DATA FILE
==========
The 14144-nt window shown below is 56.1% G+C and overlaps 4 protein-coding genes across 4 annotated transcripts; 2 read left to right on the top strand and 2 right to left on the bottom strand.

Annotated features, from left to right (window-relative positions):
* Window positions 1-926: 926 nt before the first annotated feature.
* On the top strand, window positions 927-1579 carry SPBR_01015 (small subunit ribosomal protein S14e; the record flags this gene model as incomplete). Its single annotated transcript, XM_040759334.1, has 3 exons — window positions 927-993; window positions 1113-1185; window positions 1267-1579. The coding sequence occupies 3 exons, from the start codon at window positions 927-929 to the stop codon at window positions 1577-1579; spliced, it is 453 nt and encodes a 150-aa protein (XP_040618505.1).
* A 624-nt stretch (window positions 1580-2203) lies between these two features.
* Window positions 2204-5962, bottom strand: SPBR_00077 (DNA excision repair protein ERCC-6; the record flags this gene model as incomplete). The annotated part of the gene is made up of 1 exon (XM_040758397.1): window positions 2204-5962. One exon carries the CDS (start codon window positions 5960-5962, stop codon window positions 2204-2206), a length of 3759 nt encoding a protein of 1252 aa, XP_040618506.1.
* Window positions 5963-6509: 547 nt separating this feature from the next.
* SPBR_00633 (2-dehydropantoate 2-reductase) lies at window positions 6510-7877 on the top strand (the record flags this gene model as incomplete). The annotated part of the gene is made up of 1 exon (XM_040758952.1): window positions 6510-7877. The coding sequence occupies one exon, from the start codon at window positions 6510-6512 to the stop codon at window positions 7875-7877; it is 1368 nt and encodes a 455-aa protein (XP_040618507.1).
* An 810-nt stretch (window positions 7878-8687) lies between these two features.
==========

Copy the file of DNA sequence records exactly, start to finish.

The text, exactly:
The 14144-nt window shown below is 56.1% G+C and overlaps 4 protein-coding genes across 4 annotated transcripts; 2 read left to right on the top strand and 2 right to left on the bottom strand.

Annotated features, from left to right (window-relative positions):
* Window positions 1-926: 926 nt before the first annotated feature.
* On the top strand, window positions 927-1579 carry SPBR_01015 (small subunit ribosomal protein S14e; the record flags this gene model as incomplete). Its single annotated transcript, XM_040759334.1, has 3 exons — window positions 927-993; window positions 1113-1185; window positions 1267-1579. The coding sequence occupies 3 exons, from the start codon at window positions 927-929 to the stop codon at window positions 1577-1579; spliced, it is 453 nt and encodes a 150-aa protein (XP_040618505.1).
* A 624-nt stretch (window positions 1580-2203) lies between these two features.
* Window positions 2204-5962, bottom strand: SPBR_00077 (DNA excision repair protein ERCC-6; the record flags this gene model as incomplete). The annotated part of the gene is made up of 1 exon (XM_040758397.1): window positions 2204-5962. One exon carries the CDS (start codon window positions 5960-5962, stop codon window positions 2204-2206), a length of 3759 nt encoding a protein of 1252 aa, XP_040618506.1.
* Window positions 5963-6509: 547 nt separating this feature from the next.
* SPBR_00633 (2-dehydropantoate 2-reductase) lies at window positions 6510-7877 on the top strand (the record flags this gene model as incomplete). The annotated part of the gene is made up of 1 exon (XM_040758952.1): window positions 6510-7877. The coding sequence occupies one exon, from the start codon at window positions 6510-6512 to the stop codon at window positions 7875-7877; it is 1368 nt and encodes a 455-aa protein (XP_040618507.1).
* An 810-nt stretch (window positions 7878-8687) lies between these two features.